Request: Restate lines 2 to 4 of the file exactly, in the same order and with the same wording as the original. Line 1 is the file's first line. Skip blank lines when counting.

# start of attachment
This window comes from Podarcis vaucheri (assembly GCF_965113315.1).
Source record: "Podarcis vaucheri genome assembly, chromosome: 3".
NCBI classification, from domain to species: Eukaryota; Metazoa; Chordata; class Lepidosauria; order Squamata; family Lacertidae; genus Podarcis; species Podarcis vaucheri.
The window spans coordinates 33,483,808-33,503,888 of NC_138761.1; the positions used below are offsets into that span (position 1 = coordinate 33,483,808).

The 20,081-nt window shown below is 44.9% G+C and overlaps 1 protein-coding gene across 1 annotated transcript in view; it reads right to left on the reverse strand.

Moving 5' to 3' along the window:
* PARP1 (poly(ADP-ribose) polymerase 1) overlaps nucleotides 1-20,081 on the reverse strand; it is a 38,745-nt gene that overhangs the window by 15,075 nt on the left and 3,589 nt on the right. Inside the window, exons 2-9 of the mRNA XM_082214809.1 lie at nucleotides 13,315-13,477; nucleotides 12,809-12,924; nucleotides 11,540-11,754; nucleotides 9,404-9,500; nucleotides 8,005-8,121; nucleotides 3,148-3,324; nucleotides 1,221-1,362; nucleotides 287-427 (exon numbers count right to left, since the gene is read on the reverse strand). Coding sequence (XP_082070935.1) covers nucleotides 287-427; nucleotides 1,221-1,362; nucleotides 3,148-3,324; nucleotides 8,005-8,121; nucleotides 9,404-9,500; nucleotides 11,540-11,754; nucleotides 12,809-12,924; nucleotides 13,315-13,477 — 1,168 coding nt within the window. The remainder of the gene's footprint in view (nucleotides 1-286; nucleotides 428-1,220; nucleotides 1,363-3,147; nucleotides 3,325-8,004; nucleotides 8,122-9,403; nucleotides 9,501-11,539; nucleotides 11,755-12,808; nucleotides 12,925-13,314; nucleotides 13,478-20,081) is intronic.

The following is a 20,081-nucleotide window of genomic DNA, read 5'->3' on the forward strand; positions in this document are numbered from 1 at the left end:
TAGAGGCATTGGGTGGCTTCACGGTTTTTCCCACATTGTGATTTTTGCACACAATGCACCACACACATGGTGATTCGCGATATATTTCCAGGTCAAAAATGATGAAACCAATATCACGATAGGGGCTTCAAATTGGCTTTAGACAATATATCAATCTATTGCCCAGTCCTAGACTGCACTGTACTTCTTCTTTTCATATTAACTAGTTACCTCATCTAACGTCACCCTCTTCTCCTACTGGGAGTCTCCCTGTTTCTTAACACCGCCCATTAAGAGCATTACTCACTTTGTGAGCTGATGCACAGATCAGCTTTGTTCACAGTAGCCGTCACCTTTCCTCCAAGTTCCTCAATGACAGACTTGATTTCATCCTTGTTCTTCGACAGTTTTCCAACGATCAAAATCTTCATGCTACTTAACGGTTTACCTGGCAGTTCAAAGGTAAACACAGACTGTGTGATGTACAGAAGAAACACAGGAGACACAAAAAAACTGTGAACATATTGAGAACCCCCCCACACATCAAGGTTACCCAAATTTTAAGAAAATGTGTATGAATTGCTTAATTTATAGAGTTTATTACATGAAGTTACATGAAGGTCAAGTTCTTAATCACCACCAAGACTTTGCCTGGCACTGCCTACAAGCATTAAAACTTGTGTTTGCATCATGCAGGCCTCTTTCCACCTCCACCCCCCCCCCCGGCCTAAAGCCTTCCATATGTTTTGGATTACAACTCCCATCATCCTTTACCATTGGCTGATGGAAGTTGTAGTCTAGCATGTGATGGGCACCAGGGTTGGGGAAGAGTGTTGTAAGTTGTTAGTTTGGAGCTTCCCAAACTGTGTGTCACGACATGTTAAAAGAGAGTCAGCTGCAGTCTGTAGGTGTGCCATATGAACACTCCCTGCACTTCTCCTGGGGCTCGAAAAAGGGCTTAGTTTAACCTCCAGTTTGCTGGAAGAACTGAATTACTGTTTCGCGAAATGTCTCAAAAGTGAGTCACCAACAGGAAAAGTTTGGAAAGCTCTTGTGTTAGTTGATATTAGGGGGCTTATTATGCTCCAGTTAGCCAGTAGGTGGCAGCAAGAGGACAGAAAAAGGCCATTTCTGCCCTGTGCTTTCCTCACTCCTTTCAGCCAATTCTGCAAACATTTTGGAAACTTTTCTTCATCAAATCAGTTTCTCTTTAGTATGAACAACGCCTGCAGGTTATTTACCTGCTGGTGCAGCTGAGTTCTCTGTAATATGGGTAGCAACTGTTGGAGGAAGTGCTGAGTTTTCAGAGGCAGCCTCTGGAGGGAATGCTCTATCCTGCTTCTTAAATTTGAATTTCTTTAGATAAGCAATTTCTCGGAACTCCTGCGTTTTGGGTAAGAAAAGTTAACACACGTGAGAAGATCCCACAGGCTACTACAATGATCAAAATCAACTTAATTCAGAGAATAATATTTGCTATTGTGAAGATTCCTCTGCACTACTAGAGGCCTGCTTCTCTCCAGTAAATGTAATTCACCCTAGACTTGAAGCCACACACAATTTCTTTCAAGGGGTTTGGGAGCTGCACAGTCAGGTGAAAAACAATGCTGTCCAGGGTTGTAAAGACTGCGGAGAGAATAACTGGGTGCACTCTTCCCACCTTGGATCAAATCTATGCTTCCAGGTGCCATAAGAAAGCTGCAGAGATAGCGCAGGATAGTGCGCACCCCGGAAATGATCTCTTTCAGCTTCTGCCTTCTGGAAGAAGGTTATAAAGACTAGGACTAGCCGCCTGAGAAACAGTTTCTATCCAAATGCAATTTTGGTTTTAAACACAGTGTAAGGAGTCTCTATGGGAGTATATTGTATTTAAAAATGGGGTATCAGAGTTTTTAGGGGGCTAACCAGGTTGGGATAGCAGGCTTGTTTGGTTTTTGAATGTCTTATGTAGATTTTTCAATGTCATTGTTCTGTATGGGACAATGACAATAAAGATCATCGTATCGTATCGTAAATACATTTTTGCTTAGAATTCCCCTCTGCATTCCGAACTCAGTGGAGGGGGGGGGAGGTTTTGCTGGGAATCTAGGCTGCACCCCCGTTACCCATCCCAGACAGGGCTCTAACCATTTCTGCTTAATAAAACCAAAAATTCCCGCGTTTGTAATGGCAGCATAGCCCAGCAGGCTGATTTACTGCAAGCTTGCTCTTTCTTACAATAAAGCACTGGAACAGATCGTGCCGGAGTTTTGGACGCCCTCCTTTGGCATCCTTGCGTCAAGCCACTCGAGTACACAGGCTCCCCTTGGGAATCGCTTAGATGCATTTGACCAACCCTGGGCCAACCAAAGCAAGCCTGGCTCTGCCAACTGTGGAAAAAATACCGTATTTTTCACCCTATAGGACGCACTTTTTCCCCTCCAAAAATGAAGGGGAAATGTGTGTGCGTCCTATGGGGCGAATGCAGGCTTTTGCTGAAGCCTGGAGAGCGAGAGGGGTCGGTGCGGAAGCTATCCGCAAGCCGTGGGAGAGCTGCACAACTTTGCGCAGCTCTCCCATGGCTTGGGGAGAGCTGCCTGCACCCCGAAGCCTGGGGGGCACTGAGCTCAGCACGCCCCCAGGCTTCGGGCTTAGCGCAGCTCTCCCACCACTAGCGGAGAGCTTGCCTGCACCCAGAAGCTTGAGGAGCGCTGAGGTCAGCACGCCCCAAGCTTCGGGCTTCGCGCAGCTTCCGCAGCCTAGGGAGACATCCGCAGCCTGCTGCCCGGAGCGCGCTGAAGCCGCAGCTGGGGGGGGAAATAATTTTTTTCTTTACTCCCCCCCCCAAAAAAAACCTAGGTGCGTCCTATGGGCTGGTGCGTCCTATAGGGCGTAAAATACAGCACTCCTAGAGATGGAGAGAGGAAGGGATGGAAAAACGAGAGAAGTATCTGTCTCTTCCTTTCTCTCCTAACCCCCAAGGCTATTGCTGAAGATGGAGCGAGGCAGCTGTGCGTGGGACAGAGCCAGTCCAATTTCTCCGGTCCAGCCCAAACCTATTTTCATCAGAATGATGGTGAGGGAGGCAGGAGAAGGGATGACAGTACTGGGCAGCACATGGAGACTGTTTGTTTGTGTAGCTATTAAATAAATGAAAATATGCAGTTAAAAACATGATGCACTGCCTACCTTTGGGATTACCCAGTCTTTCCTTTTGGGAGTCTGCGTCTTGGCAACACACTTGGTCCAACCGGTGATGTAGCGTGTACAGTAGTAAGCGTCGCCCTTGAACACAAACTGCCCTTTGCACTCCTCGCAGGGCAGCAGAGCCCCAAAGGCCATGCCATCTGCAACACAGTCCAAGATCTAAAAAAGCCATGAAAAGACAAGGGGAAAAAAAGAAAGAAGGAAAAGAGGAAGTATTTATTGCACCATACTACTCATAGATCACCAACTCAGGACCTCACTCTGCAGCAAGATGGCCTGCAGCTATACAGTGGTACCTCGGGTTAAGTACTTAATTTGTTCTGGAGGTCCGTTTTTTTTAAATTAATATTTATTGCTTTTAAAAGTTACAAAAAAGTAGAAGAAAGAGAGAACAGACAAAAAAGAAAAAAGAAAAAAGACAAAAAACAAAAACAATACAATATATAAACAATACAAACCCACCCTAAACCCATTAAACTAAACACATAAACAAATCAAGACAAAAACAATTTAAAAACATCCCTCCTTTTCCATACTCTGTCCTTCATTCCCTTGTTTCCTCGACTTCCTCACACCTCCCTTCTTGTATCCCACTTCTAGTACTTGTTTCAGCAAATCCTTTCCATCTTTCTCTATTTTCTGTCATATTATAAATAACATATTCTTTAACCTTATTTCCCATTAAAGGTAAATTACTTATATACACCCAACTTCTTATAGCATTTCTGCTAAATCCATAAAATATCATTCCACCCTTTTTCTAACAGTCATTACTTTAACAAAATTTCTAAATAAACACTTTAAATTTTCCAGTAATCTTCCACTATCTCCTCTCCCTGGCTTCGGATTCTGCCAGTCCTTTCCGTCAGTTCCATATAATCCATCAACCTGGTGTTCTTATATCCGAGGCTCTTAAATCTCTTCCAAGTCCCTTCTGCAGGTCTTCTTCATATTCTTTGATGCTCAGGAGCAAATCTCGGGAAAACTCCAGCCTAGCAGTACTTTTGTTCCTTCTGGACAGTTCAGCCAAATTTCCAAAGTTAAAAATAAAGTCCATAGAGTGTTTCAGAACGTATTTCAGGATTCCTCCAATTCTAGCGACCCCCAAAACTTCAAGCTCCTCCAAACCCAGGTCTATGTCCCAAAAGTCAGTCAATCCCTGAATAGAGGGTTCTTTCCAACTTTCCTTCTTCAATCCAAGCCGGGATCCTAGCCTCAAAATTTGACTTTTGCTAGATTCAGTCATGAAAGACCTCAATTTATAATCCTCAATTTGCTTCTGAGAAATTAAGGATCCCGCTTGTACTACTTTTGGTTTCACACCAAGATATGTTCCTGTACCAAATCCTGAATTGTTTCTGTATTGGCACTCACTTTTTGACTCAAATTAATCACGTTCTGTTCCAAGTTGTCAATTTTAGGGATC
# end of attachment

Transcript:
Source record: "Podarcis vaucheri genome assembly, chromosome: 3".
NCBI classification, from domain to species: Eukaryota; Metazoa; Chordata; class Lepidosauria; order Squamata; family Lacertidae; genus Podarcis; species Podarcis vaucheri.
The window spans coordinates 33,483,808-33,503,888 of NC_138761.1; the positions used below are offsets into that span (position 1 = coordinate 33,483,808).